Great take on those films. Although a big Trek fan, I'm ashamed to admit the only original cast film I've seen is the first... which is probably why it was near impossible for me to move on to the others! :p I've got the 10 film box-set (currently packed away due to remodelling), so perhaps I'll manage to bring out Khan and continue with them...

  5. You met Alexander Siddig?! He's one of my favourite Trek actors!!! I wish he did more films... and didn't always get cast as the "evil middle eastern" guy. But he nails his roles. :o)

  6. I love this new series!!! Keep it up! ;o)

    I want to go back to Tunisia and explore it more in depth... spent a week there in summer of 99 with Uni friends and loved it! Will have to wait 'till things calm down though. :s

    "Modern Tunis is built on the site of the ancient city of Carthage" huh? I thought the ruins north of Tunis - on the coast, next to the presidential palace - were supposed to be Carthage! Someone tricked me...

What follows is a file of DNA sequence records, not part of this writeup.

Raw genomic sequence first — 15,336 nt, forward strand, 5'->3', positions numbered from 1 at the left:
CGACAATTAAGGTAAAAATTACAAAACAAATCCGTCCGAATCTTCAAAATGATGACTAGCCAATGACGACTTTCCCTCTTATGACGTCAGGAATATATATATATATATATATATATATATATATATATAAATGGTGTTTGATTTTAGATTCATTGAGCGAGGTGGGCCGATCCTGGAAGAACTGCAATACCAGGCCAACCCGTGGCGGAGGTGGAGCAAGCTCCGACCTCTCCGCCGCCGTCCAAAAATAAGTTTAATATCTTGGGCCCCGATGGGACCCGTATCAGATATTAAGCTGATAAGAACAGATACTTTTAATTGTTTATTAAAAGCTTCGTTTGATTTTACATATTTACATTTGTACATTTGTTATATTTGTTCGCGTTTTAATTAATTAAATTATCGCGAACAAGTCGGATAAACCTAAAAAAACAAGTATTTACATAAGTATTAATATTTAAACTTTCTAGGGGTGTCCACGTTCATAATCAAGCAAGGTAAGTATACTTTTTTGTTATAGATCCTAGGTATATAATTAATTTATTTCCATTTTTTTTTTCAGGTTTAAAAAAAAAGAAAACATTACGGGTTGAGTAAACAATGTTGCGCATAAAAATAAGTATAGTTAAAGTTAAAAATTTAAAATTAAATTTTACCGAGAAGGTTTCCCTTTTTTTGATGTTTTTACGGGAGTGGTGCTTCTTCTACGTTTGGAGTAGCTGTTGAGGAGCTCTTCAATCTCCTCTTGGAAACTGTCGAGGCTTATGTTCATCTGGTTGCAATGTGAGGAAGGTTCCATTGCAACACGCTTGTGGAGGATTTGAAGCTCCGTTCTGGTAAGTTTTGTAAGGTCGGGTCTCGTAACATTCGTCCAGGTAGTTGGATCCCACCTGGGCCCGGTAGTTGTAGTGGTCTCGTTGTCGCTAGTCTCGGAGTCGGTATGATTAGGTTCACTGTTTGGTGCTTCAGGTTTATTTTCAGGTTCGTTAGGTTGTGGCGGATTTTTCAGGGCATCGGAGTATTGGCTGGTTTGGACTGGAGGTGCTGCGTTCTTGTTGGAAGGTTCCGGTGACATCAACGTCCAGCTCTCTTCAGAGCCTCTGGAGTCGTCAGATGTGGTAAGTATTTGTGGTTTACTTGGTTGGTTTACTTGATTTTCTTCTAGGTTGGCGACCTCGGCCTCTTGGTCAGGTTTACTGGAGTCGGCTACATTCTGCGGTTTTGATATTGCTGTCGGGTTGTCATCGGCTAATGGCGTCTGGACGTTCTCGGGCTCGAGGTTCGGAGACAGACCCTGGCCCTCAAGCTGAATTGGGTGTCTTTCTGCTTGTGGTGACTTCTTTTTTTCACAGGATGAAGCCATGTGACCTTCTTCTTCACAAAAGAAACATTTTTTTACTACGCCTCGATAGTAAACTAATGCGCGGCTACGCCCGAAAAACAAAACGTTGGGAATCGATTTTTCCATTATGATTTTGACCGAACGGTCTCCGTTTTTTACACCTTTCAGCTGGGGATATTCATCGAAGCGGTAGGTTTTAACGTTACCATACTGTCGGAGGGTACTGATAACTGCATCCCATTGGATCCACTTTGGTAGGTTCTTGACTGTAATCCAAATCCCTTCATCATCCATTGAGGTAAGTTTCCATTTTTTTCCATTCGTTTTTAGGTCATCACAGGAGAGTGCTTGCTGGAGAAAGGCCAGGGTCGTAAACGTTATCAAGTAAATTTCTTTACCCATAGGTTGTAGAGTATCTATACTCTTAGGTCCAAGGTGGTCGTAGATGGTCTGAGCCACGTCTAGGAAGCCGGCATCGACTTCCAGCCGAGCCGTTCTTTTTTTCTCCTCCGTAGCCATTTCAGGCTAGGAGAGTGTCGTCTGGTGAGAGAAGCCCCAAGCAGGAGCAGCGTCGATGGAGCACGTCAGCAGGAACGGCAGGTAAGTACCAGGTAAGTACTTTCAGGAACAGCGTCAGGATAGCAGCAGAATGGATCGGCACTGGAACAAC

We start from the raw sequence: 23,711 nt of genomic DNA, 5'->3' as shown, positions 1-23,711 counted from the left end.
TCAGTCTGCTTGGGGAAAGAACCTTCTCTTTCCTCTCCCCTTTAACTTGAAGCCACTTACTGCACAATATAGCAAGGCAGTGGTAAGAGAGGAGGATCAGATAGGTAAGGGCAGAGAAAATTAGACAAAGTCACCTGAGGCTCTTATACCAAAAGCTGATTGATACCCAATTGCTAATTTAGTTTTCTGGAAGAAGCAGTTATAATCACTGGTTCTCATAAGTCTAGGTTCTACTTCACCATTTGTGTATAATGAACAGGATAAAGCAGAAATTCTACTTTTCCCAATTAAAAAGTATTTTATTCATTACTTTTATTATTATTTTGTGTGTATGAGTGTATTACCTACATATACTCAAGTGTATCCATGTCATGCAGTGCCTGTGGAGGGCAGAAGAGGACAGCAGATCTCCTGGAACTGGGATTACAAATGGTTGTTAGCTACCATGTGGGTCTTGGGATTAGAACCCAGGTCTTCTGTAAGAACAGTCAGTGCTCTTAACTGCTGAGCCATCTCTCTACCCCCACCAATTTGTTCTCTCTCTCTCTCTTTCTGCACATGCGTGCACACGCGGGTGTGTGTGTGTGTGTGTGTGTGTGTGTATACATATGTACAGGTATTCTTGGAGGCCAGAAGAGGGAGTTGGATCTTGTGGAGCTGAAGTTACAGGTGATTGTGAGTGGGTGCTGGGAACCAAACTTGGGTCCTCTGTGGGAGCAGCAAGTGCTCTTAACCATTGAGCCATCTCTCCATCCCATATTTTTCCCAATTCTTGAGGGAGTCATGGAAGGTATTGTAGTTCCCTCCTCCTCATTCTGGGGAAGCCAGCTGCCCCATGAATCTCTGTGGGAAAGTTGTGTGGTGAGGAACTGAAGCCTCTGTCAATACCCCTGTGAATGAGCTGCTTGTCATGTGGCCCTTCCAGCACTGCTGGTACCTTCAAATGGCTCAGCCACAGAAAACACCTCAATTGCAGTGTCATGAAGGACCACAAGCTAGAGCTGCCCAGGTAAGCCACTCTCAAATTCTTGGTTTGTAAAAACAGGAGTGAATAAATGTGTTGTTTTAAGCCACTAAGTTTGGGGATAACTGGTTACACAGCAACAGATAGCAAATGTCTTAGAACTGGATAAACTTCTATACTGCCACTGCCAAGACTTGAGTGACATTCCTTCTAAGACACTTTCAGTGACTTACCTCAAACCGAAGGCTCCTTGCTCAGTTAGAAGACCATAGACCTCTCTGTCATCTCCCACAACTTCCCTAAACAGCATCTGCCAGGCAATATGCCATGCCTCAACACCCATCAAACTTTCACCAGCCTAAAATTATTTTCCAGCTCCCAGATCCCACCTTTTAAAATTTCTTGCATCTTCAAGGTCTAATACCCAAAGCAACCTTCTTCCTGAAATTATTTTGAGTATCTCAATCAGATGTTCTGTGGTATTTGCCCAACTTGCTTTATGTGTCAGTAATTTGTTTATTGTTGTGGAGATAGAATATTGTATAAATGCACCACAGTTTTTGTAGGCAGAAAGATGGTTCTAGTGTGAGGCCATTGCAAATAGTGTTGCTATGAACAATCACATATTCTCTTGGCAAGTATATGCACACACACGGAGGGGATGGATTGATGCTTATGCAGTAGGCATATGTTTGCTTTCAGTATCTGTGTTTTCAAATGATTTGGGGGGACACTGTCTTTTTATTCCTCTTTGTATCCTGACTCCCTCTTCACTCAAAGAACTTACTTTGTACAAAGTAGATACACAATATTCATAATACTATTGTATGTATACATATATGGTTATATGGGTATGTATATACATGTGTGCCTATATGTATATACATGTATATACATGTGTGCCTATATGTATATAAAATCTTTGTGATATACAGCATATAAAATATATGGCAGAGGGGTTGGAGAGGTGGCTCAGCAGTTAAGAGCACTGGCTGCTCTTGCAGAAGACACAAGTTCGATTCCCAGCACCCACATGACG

I think we must have done similar coach tours... I was staying in Sousse the whole week and did a coach day trip north to Tunis and Carthage and Sidi Bou Said (so not much time for Tunis proper, mainly the museum w/ fabulous mosaics). Then a 2 day one south the El Jem (amazing!!! and I did get goosebumps going through the tunnels), the berber caves, a camel ride in the Sahara and crossing the salt lake to the oasis and then up north to ancient roman city who's name I can't remember (but the site is HUGE) and who's columns hold up the walls and gates of Islam's 4th major religious point Kairouan.